"Untitled #3" by Keith Auerbach, archival digital print, 2017

"Untitled #3" by Keith Auerbach, archival digital print, 2017


keith.jpg

This Feature article was written by Keith Waits.
In addition to his work at the LVA, Keith is also the Managing Editor of a website, www.Arts-Louisville.com, which covers local visual arts, theatre, and music in Louisville.


Entire contents copyright © 2017 Louisville Visual Art. All rights reserved.

Are you interested in being on Artebella?  Click here  to learn more.

Are you interested in being on Artebella? Click here to learn more.

Painting

Vignette: Barry Burcaw

Burcaw standing next to one of his sold paintings.

Burcaw standing next to one of his sold paintings.

Geometry is the mathematical method of understanding specific spatial relationships and forms through numbers. Humankind requires it to build the society they occupy, but is also can be applied to less concrete forms, such as the construction of music. In the paintings of Barry Burcaw, architectural vistas are rendering in abstract terms that are schematically precise, but the structures don’t seem bound to bedrock.

The connecting forms could be the levels of skyscrapers stretching out to the far horizon while simultaneously obscuring that line, but Burcaw cites music as an influence as well, so that one is forced to ponder the shapes and forms as elements within a symphony; layers of notes and phrases meticulously constructed on the page in an academic method. Yet, when played, the score lifts away from the cold, analysis of the blueprint to become something that feels organic and heightened. Musical and visual harmony become metaphorical companions as Burcaw’s strategy with color and composition do the same for the viewer.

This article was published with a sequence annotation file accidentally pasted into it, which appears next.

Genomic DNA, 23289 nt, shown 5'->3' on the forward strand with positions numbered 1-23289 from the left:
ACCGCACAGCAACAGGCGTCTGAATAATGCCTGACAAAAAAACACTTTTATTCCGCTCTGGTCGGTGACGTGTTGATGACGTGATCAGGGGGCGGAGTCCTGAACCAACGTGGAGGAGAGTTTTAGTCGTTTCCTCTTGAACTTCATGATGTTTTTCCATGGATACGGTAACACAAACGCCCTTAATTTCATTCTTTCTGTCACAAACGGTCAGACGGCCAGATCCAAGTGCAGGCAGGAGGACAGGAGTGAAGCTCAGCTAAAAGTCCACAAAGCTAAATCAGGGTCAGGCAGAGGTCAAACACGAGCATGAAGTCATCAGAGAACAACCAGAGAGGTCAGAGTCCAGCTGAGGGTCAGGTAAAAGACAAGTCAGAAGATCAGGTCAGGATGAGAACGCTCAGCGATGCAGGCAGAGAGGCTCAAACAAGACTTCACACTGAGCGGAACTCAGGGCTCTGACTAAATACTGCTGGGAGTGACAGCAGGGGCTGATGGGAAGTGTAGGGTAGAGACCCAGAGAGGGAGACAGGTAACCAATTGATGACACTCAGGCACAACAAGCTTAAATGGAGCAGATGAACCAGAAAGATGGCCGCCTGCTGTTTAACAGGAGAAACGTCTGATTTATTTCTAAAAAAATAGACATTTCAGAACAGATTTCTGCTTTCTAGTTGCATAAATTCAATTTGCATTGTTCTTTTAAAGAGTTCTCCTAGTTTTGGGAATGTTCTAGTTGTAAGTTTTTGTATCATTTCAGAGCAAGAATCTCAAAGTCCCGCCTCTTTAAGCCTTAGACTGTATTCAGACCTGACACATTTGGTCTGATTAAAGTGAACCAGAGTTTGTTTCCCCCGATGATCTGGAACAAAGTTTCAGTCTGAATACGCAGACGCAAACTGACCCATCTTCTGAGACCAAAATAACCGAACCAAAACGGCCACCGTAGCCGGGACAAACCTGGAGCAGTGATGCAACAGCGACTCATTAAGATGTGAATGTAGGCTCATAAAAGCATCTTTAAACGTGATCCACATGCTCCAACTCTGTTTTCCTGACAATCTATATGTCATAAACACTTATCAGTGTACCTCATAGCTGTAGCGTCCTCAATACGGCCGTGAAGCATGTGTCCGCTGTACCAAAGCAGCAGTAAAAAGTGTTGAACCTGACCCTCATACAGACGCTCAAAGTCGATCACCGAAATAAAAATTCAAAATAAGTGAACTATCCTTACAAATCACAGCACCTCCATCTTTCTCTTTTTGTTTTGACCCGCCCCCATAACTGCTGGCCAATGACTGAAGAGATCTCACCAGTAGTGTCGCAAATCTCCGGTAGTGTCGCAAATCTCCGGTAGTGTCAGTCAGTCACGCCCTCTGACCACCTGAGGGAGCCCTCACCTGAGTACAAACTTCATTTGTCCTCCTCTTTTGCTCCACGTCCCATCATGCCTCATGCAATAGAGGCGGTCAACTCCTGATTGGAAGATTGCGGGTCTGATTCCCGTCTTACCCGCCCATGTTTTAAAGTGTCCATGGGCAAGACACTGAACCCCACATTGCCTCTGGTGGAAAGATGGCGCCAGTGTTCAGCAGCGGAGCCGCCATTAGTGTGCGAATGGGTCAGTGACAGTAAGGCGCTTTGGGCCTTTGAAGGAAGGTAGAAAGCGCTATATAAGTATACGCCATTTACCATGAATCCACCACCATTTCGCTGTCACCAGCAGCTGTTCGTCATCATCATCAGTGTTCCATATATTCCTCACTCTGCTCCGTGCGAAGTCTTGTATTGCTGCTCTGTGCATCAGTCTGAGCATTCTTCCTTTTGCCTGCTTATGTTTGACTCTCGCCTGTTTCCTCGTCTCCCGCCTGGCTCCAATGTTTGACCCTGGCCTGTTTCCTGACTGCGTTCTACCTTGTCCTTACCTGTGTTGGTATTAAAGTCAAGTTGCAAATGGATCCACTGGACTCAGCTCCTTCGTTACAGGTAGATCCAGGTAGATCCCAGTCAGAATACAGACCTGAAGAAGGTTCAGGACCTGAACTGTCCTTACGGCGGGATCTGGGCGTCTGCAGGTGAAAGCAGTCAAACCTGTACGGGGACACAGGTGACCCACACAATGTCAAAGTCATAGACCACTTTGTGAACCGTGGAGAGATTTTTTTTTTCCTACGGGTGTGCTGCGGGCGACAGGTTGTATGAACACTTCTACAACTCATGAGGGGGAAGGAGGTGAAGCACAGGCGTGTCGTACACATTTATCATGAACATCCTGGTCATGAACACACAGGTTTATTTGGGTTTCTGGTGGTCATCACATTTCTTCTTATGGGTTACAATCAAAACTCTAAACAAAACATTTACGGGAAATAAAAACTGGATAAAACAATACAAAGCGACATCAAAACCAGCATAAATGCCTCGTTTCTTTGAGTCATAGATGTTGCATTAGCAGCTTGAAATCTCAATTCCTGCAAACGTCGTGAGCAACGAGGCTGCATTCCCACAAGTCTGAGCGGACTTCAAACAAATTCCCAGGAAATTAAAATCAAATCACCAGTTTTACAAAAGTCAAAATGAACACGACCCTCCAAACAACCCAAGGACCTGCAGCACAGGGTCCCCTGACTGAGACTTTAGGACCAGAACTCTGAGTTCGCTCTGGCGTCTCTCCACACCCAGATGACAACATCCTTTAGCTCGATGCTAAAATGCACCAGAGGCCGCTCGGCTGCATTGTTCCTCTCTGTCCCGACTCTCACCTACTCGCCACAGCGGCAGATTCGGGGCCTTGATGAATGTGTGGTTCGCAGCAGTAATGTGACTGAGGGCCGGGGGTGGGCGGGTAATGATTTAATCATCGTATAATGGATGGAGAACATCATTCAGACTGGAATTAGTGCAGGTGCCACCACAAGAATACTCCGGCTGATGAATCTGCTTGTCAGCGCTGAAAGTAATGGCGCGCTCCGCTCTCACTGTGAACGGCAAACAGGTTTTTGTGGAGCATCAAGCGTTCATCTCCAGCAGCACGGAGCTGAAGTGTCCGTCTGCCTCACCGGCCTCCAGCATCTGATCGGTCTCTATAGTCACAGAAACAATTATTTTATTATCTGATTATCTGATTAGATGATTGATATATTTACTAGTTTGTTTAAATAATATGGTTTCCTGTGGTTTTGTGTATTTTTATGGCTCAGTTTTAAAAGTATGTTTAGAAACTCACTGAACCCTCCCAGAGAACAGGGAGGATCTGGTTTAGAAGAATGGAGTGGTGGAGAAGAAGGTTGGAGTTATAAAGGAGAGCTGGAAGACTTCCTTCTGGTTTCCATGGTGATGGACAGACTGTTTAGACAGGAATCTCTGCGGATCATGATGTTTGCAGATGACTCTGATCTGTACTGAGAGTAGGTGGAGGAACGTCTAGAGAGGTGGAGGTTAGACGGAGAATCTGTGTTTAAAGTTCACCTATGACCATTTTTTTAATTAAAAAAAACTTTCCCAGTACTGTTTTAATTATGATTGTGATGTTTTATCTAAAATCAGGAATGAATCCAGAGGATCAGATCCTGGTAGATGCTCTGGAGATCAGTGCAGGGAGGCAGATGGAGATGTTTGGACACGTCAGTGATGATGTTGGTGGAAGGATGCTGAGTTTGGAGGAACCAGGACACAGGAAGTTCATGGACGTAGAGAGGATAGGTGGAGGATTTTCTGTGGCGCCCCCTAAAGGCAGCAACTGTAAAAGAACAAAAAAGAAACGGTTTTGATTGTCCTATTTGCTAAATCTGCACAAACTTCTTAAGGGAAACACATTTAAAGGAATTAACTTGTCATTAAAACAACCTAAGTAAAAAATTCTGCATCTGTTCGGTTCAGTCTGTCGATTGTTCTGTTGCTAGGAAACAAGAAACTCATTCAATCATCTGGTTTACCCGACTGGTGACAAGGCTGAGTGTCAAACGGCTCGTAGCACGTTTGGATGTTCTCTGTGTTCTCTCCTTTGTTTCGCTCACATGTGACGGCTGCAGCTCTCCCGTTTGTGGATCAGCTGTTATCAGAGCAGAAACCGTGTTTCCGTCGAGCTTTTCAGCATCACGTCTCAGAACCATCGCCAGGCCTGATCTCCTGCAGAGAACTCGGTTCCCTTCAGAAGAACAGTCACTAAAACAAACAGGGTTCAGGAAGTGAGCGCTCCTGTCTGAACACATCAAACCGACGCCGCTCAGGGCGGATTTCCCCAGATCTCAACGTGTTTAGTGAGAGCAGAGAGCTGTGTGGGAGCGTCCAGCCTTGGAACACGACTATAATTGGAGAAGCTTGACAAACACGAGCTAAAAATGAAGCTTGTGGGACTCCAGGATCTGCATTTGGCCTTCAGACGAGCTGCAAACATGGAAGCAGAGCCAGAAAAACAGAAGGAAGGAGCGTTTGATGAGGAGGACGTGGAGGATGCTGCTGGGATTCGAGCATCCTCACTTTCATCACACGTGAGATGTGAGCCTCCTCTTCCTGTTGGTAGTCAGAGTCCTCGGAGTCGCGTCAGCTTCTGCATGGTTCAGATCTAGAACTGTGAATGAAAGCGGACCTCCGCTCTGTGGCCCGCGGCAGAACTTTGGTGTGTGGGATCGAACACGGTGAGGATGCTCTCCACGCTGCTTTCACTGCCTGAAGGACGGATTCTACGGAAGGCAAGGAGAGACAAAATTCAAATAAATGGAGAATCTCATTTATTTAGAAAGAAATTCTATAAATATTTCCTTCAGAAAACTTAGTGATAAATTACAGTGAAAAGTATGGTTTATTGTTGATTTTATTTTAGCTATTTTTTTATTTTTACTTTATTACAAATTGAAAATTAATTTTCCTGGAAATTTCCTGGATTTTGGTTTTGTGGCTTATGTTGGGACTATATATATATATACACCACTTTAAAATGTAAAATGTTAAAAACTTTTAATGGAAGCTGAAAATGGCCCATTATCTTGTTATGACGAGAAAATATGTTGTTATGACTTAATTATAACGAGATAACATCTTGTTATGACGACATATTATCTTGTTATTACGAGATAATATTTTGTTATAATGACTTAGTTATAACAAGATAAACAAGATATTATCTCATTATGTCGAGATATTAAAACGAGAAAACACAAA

"Blue Plateaus" by Barry Burcaw, 50 x 50in, oil on canvas (2016)

"Blue Plateaus" by Barry Burcaw, 50 x 50in, oil on canvas (2016)

Burcaw recently exhibited work at Jenkins Eliason Interiors.  He is now preparing to offer a selection of his paintings as giclee reproductions. Burcaw paints on a large scale, and he hopes making them available on a different scale will be a smart marketing choice. “I have realized that if the price of an original isn't a problem the size often is and vice versa.”

Hometown: Palisades, New York
Age: 73
Education: BS in Graphic Design, University of Bridgeport, CT